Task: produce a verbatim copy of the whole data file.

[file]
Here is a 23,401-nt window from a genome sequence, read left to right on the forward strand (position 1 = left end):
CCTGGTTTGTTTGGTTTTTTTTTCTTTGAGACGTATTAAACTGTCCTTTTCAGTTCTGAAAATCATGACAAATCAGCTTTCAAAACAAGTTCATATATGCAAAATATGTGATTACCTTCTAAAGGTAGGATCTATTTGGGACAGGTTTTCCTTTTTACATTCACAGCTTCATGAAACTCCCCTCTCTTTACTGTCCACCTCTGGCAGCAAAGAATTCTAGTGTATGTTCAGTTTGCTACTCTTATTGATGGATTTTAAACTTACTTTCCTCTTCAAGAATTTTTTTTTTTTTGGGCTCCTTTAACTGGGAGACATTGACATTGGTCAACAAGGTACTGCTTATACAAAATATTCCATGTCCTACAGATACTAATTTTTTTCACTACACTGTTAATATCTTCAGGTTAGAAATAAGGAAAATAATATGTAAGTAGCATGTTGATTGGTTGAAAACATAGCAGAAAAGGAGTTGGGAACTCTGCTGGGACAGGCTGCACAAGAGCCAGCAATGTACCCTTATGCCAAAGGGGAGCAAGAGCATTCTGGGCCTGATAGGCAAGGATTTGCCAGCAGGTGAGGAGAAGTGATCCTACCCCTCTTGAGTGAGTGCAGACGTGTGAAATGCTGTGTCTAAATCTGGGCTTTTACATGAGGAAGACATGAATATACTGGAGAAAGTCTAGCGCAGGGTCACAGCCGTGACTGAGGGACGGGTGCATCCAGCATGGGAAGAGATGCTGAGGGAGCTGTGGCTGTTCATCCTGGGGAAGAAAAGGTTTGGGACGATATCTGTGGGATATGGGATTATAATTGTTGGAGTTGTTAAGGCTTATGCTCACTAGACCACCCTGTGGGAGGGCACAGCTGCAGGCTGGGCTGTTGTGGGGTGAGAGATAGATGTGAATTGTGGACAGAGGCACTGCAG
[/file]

Here is a 23,401-nt window from a genome sequence, read left to right on the forward strand (position 1 = left end):
CCTGGTTTGTTTGGTTTTTTTTTCTTTGAGACGTATTAAACTGTCCTTTTCAGTTCTGAAAATCATGACAAATCAGCTTTCAAAACAAGTTCATATATGCAAAATATGTGATTACCTTCTAAAGGTAGGATCTATTTGGGACAGGTTTTCCTTTTTACATTCACAGCTTCATGAAACTCCCCTCTCTTTACTGTCCACCTCTGGCAGCAAAGAATTCTAGTGTATGTTCAGTTTGCTACTCTTATTGATGGATTTTAAACTTACTTTCCTCTTCAAGAATTTTTTTTTTTTTGGGCTCCTTTAACTGGGAGACATTGACATTGGTCAACAAGGTACTGCTTATACAAAATATTCCATGTCCTACAGATACTAATTTTTTTCACTACACTGTTAATATCTTCAGGTTAGAAATAAGGAAAATAATATGTAAGTAGCATGTTGATTGGTTGAAAACATAGCAGAAAAGGAGTTGGGAACTCTGCTGGGACAGGCTGCACAAGAGCCAGCAATGTACCCTTATGCCAAAGGGGAGCAAGAGCATTCTGGGCCTGATAGGCAAGGATTTGCCAGCAGGTGAGGAGAAGTGATCCTACCCCTCTTGAGTGAGTGCAGACGTGTGAAATGCTGTGTCTAAATCTGGGCTTTTACATGAGGAAGACATGAATATACTGGAGAAAGTCTAGCGCAGGGTCACAGCCGTGACTGAGGGACGGGTGCATCCAGCATGGGAAGAGATGCTGAGGGAGCTGTGGCTGTTCATCCTGGGGAAGAAAAGGTTTGGGACGATATCTGTGGGATATGGGATTATAATTGTTGGAGTTGTTAAGGCTTATGCTCACTAGACCACCCTGTGGGAGGGCACAGCTGCAGGCTGGGCTGTTGTGGGGTGAGAGATAGATGTGAATTGTGGACAGAGGCACTGCAG